"(b) That said Charles Parker shall pay the costs of said divorce proceedings, including solicitor's fees to Carl O. Bue, attorney for Jean Parker, in the amount of $150.00, said fees to be paid prior to the entry of the decree for divorce.

"(c) That said Jean Parker shall be entitled to all articles belonging to her such as: linens, dishes, bedspreads, silverware, draperies, curtains, kitchen set, set of pots and pans and flatiron."

To this complaint an answer was filed and on July 18, 1941, a decree was rendered granting the plaintiff therein, the defendant in the instant proceeding, a divorce from the plaintiff in the instant proceeding and finding, among other things, "that defendant has at the time hereof, paid plaintiff's attorney's fees, the court costs herein and has paid to plaintiff the sum of $250.00, all in accordance with the settlement agreement entered into between the parties hereto and more fully set forth in the complaint filed by plaintiff herein." Thereafter, the defendant acknowledged satisfaction of the decree, the payment to her of the several amounts and the receipt of the various articles of personal property.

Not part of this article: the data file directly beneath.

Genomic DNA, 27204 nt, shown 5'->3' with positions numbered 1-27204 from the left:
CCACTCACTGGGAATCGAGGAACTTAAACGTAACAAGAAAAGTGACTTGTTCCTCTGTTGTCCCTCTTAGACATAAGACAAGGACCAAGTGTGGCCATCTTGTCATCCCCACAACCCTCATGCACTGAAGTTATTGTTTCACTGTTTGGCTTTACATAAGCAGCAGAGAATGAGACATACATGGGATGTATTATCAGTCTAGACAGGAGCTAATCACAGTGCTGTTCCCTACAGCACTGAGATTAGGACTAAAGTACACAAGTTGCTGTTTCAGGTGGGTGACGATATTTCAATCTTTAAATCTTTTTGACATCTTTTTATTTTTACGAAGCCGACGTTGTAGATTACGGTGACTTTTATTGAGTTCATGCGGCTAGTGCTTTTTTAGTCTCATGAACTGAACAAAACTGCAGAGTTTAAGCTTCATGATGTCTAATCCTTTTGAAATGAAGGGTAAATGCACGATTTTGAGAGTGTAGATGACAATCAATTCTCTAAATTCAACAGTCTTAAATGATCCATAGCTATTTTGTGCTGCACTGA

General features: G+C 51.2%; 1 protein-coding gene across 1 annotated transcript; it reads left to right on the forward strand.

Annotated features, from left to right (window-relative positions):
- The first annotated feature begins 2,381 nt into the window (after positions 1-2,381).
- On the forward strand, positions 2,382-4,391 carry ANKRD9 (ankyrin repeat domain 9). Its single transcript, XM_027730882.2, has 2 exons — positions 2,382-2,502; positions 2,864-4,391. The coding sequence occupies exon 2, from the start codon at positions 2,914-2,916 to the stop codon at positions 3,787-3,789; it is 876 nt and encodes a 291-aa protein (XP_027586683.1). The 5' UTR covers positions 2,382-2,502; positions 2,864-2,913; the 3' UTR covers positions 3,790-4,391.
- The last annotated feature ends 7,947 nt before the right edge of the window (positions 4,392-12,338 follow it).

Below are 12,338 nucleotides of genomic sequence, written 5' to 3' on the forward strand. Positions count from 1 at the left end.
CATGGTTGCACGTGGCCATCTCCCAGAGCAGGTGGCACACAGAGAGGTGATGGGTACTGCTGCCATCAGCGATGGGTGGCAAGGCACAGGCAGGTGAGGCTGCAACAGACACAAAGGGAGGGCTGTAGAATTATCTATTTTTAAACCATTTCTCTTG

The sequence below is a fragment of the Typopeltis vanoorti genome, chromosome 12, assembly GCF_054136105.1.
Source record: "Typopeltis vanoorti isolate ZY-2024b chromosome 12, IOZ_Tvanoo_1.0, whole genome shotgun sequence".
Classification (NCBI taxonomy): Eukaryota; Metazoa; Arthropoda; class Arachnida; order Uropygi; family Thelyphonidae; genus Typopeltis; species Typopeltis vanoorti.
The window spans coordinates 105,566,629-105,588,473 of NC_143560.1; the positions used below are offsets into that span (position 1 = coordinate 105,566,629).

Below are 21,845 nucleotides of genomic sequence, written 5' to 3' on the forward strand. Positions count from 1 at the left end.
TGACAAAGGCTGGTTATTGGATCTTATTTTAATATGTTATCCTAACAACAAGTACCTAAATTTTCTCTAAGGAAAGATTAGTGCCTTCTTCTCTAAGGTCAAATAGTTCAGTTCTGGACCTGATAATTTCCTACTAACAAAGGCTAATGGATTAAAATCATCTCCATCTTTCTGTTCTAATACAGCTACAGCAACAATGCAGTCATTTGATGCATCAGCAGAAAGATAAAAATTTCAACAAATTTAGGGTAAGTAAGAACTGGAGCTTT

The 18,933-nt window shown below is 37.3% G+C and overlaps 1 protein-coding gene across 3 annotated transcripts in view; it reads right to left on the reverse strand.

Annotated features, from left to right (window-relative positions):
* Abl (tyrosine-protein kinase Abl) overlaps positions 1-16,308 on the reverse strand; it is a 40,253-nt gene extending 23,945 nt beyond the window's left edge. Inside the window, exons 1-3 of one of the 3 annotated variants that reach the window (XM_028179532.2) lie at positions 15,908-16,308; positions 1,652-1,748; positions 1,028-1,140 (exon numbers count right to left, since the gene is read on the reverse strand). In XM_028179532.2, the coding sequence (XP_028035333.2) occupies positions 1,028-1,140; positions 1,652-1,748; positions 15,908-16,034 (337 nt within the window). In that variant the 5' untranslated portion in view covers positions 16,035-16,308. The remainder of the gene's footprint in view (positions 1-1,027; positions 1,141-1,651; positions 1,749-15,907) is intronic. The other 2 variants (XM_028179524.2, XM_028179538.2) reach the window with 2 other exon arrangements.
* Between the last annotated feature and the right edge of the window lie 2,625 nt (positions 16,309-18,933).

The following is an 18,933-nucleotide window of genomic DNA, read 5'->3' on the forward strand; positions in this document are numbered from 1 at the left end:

On June 10, 1949, the instant verified complaint was filed by Charles H. Parker (defendant in the divorce proceeding) against his former wife, now Jean Ter Bush. The complaint, as amended, alleged, among other things, that the plaintiff was the owner of certain described land in Du Page county; that the parties hereto were married on June 17, 1939, and lived together as husband and wife until February 23, 1941, at which time they separated; that on June 26, 1941, the defendant filed her complaint for divorce and that a decree of divorce was thereafter granted; that subsequent to February 23, 1941, and prior to June 26, 1941, the parties entered into an oral property settlement, which agreement was negotiated by the plaintiff (in the instant suit) personally and without counsel and by the plaintiff in the divorce suit (the defendant in the instant proceeding) whereby plaintiff agreed to waive any alimony from said plaintiff and to release all rights of any kind whatsoever in and to any and all of the property then owned by the plaintiff; that the terms of said property-settlement agreement were made known to defendant and to the court during the hearing on the complaint for divorce, but through inadvertence the language decreeing that said defendant be barred of all rights of any kind (including dower) in or to the property of the plaintiff was omitted from the draft of the decree as prepared by counsel for defendant and was for this reason inadvertently omitted from the decree of divorce entered on July 18, 1941.